Hyderabad: Roberto Mendes da Silva — a few in India, except the small but vociferous followers of Indian football, would recognise the name.
When Churchill Brothers clinched the I-League title on Tuesday with a 1-1 draw against Mohun Bagan, Sunil Chhetri — who is on loan at the Goan club — grabbed more of the spotlight for his 72nd minute goal. But Churchill fans know their road to glory in the Indian domestic club competition started in the Brazilian city of Sao Paulo — hometown of their star midfielder Mendes da Silva, a.k.a. Beto.
Without the 34-year-old Brazilian controlling the midfield, Churchill perhaps wouldn’t be where they are now. For Beto, the title — his third following the two he won with Dempo SC — is yet another reason to rejoice at the decision he made way back in 2004 — to leave football-crazy Brazil for India.
“It (winning the title) is an incredible feeling. When I decided to come to India in 2004, I never imagined I would be so successful here.
In fact, back then I was a little unsure. I wanted to explore the Asian market but wasn’t sure how it would turn out. But now after nine years, I can confidently say, I made the right decision,” Beto told this newspaper over phone from Goa. “India has given me a lot. And I would do all I can to give back whatever I can to the country and the fans,” he added. That determination to ‘give something back’ is what drove Beto and his compatriot Jose Ramirez Barreto to start a football academy — Brasil Futebol Academia — in Goa.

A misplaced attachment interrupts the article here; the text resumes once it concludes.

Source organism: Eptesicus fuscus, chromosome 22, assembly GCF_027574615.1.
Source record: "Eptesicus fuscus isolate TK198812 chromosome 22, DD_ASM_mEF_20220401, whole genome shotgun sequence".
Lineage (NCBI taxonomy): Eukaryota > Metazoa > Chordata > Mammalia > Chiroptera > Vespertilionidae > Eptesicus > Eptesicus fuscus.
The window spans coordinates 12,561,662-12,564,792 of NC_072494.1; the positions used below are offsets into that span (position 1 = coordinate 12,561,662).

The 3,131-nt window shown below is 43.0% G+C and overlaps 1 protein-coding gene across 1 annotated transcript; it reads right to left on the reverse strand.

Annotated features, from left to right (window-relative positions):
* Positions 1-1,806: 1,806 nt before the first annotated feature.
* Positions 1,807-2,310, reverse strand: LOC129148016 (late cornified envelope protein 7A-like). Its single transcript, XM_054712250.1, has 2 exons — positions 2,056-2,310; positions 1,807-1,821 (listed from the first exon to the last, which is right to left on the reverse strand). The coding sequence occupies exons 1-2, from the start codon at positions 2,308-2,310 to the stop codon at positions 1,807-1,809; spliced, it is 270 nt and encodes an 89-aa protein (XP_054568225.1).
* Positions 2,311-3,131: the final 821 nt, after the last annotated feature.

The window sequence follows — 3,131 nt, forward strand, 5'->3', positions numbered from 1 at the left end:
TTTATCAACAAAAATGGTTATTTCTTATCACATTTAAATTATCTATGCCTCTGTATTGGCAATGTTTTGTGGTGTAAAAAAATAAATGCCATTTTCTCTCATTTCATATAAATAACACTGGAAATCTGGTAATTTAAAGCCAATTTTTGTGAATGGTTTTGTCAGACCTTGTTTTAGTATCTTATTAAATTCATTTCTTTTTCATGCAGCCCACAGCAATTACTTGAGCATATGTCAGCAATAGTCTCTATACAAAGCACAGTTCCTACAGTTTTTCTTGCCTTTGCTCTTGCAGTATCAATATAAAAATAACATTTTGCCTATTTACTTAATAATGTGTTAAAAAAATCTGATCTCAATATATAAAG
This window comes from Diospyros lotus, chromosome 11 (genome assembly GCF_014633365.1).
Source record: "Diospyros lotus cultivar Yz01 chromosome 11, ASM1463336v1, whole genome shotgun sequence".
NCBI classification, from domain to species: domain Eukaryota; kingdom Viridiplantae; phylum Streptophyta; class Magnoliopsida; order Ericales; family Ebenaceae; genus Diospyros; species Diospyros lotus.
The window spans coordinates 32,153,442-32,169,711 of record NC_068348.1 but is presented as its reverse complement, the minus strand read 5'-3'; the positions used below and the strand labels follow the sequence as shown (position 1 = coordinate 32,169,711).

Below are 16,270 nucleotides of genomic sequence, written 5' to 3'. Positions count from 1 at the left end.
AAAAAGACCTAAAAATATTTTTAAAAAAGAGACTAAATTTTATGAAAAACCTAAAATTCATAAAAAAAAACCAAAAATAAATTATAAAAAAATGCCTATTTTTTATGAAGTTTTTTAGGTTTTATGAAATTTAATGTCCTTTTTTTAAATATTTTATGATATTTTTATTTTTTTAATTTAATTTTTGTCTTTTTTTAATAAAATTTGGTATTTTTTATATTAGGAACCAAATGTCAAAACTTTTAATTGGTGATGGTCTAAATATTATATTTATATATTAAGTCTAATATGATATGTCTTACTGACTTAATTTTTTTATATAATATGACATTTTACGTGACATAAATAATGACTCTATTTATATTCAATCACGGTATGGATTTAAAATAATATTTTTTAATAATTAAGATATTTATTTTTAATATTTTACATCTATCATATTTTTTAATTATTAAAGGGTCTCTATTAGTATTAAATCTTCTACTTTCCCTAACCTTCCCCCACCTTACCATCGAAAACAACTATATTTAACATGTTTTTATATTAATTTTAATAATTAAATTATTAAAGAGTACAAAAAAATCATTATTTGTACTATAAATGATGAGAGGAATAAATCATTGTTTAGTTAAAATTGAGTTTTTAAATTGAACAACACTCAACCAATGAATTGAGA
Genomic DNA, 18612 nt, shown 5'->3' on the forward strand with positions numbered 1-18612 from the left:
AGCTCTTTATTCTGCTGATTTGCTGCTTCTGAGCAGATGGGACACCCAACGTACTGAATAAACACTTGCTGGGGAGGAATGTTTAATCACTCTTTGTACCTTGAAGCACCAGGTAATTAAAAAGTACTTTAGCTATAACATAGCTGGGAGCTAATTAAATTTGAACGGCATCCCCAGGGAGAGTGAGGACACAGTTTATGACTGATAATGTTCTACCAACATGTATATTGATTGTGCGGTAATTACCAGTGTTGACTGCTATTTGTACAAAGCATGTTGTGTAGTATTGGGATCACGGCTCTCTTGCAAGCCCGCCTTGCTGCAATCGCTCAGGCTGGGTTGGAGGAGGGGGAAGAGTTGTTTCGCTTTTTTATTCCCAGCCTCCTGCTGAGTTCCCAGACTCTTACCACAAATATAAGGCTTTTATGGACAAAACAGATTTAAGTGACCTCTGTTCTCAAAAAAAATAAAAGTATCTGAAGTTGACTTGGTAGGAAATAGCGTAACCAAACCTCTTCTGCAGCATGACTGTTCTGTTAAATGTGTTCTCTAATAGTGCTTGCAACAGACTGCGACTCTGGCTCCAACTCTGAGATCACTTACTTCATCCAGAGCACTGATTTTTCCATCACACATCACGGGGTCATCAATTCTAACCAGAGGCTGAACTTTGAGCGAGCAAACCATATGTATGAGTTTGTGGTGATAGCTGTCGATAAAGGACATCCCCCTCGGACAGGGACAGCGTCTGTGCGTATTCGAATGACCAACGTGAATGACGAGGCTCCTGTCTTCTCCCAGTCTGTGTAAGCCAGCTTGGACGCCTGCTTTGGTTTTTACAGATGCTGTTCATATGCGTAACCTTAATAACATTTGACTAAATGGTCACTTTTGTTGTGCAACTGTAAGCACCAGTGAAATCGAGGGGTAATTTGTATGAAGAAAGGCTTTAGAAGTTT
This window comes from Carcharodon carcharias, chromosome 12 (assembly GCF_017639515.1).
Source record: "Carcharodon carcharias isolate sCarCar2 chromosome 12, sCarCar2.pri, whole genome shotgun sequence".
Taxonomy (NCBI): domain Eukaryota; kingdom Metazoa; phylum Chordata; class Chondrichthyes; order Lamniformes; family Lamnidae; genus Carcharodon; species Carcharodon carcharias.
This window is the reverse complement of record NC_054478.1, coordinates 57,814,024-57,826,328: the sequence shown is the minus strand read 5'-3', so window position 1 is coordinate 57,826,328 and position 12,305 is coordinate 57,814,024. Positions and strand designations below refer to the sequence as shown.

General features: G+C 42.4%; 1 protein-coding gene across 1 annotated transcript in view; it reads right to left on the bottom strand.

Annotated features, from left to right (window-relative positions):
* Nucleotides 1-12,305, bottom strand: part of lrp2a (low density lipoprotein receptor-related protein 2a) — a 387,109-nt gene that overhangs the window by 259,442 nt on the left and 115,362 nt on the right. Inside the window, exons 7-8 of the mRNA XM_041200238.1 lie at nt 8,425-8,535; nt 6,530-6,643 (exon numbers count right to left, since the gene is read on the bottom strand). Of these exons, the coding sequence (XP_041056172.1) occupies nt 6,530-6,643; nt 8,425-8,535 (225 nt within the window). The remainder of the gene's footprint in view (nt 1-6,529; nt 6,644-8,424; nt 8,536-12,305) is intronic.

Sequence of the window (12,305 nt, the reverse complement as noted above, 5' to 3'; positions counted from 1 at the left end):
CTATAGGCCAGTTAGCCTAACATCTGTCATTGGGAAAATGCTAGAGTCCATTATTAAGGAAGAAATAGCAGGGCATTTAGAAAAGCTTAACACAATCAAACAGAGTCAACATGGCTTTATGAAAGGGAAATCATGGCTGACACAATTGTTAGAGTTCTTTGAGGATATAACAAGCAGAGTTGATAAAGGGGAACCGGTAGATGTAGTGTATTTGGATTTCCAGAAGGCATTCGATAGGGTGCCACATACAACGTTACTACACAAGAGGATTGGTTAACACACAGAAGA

“We have around 300 kids training there. Now, with the help of a firm Techno India we are set to open another academy in Kolkata,” Beto said. “My dream is to open 10 such academies in India. But I don’t want to rush things.
Step by step, we will reach there,” he says.
“It hurts me a lot that India does not have the required infrastructure to develop the talent. With my experience here, I can assure that India has the talent to become a strong footballing nation.
Hopefully, with the help of some corporates, I can do my part to improve the scenario.” But nurturing India’s future football stars is not the only dream Beto has. “I want to play for the national team. I understand it is difficult but I’ll be extremely happy if the Indian federation decides to call me,” he said. Recently, Japaneseborn Arata Izumi became India’s first naturalised national team player. But unlike Beto, Arata had an advantage — his father is an Indian. “But India is my home now,” Beto quickly added. “In fact, my two daughters — Gabriella (13) and Juliana (11) — even speak good Hindi.”